2. Facebook Ads would’ve been better to kickstart virality. I mean, instead of offering a $3,000 prize, offer a $1,000 prize and use $2,000 on FB Ads. I’ll try this for myself, I think it’s a better way to spend the money in this case. I was thinking of having prizes worth $100-$500, to be believable, and using about $500 on FB Ads. I estimate it’s going to be enough.

    What do you think of these ideas, Bryan? Now that you already went through it. Do they make sense?

    By the way, if somebody wants help with doing a giveaway like this, I’m thinking about turning it into a service, like Bryan teaches us. Not only for the cash, but I’m interested to see how different campaigns do, to find the best ways to promote them and choose prizes. Thanks again for that, man – you rock!

    • Alex, great points. My personal goal was 3,000 subs.But that was complete guess.

      I just focused on getting it in front of as many eyeballs as possible. I’m not a Facebook ad guru so I didn’t venture down that path but I’m sure you could make it ROI if done correctly.

      I’d be very interested in advertising your service inside of the Vault if you decide to offer it. Send me an email if you do.

    • Would love to see how this converts for you Alex

      Great idea, testing a different smaller option and then using the funds to boost the reach for it

  • I’m loving the breakdown, I was one of the ones who subscribed and entered! I was already on your list mind you after hearing you on Eofire. Did you get many duplicates? Or is the 2239 after removing doubles? Just another angle I haven’t quite got my head around yet, thanks for sharing all this great value!!

  • Awesome breakdown Bryan. I actually put off running my contest until you published this post. So glad I did now!

  • Hey Bryan, awesome post once again.

    The first day you ran this contest it caught my eye. So I clicked the kingsumo link in your giveaway page, and googled more on it. Anyway, I realized pretty quickly that this was an awesome route to get optins. So I purchased the KS Giveaways the same day and then set up my own contest.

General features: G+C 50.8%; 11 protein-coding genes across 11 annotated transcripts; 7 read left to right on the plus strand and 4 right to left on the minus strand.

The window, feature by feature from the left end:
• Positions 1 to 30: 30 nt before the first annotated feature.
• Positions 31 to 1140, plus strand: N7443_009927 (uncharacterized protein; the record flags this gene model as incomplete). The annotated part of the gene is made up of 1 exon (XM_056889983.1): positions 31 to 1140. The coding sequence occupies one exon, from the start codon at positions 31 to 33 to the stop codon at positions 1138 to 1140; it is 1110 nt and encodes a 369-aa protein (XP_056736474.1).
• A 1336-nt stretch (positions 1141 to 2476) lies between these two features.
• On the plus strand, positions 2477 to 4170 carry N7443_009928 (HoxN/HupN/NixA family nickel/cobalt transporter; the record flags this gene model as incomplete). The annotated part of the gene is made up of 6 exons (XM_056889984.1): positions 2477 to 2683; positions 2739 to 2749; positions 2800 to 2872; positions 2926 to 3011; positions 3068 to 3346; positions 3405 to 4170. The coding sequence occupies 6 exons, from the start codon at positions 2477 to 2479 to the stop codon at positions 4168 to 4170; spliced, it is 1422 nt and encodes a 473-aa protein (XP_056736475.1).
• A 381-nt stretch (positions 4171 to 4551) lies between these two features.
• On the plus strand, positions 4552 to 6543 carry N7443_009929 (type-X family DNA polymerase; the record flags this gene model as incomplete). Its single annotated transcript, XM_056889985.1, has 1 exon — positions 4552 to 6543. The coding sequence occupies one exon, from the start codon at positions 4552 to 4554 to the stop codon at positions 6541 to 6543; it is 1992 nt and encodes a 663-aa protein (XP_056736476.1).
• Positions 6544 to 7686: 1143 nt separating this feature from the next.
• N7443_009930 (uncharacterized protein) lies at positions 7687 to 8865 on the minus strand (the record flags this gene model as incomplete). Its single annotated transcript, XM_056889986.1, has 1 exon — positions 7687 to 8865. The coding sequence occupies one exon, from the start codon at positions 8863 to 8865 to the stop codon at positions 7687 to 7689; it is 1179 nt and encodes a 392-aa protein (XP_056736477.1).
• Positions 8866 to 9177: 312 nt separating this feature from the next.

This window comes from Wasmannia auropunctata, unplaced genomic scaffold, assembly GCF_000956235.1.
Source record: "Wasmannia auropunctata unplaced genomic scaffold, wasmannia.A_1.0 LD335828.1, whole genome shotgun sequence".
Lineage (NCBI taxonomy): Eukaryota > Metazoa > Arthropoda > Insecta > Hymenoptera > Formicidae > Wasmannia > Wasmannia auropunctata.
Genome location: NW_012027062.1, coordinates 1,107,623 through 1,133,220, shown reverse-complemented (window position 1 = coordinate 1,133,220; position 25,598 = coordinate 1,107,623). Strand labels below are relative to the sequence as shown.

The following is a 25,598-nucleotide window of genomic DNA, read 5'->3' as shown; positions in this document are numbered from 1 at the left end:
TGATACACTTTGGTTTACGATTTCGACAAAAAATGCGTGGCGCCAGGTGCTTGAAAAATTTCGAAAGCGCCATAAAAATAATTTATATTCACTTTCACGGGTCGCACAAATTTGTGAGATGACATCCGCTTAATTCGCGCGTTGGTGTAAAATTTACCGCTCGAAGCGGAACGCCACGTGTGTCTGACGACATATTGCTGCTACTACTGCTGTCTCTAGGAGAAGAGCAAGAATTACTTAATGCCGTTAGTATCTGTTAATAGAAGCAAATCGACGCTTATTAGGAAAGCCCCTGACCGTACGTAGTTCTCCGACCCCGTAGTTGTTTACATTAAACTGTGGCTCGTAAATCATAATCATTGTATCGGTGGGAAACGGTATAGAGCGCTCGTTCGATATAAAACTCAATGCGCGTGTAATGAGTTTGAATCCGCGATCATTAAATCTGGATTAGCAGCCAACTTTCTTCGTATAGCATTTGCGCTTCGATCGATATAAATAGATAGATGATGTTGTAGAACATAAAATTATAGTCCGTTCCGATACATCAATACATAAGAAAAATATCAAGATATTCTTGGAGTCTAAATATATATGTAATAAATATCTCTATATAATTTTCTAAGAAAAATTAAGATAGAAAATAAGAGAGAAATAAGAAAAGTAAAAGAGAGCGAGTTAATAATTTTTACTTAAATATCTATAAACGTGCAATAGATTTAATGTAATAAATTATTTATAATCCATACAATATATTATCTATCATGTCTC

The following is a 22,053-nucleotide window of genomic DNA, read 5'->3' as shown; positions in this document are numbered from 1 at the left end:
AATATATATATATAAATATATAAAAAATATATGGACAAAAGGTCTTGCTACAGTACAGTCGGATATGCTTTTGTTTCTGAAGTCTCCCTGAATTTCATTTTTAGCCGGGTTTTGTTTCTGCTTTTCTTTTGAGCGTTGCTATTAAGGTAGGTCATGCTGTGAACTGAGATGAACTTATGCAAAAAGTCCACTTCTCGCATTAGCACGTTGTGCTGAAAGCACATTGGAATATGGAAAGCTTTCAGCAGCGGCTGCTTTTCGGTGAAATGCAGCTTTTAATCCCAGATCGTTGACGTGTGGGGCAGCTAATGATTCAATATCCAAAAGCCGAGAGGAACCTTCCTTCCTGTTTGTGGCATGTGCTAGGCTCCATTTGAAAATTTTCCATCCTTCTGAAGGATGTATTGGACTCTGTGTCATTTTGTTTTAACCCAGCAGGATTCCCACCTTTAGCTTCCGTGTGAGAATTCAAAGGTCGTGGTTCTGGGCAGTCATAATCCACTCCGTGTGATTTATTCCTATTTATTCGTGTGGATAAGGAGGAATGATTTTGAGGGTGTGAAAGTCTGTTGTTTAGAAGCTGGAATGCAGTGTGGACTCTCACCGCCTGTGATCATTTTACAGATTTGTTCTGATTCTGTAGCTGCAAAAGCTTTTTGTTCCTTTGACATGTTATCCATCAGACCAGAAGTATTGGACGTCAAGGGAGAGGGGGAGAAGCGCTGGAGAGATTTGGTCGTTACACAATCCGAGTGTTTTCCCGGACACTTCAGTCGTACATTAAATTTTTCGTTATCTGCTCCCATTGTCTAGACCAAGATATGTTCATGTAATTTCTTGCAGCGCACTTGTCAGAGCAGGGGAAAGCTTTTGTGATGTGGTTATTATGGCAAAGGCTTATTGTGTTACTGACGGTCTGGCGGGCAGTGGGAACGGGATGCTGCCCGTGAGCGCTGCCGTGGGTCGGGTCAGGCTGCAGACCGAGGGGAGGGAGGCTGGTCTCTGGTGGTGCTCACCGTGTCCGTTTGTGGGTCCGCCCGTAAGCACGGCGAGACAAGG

I teach fighters how to get sponsored so I made a giveaway for highly-sought after boxing gloves. I copied your format. I created a side button just like you did with your Leadpages giveaway (my button example attached). I also emailed my list, then emailed them again when only a few hours were left. I promoted the contest on my social media and relevant facebook groups and relevant forums where I’m a regular poster.

    I ran the contest for 10 days. By the end of the contest I gained 666 new subscribers. Before the contest I only had around 100! The value of the gloves were $79.99 however, I bought them for $42.99 (low price thanks to formerly running an MMA gear store). So the cost to gain each subscriber was less than 16 cents. Awesome!

    I have run the contest twice more for different types of gear. My subscriber count is now over 1300 and it took me less than 2 months to get there thanks to the giveaways and copying what you did. So thank you for that. Great great stuff on your blog.

    I’ve recently surveyed fighters on forums to find out what other types of things they’d like to see as giveaways. Got some great ideas from that that I wouldn’t have thought of. Oh yeah! I also aquired a sponsor during all of this. He saw my giveaways then contacted me and said he’d like to sponsor one with his product (which is also relevant to fighters and fitness-minded people). I just received his product and will be offering it in my next giveaway.

    Something I did with my last giveaway was to have the host of a podcast I sponsor, push the giveaway during the shout out to my business (MMA Somnia).

    Your post today gave me some great ideas about contacting relevant niche leaders to promote the conest. That’s a fantastic idea!

    Oh yeah, one last thing. I use WP Curve (GREAT service. And again, thanks to seeing you put it to use) and I had them remove the “Powered by KingSumo Giveaways” button from the contest entry window. Using G Analytics, I found that some people found my contest by searching specificaly for it. Obviously freebie seekers. So anyone who runs KS giveaways may want to remove that button too.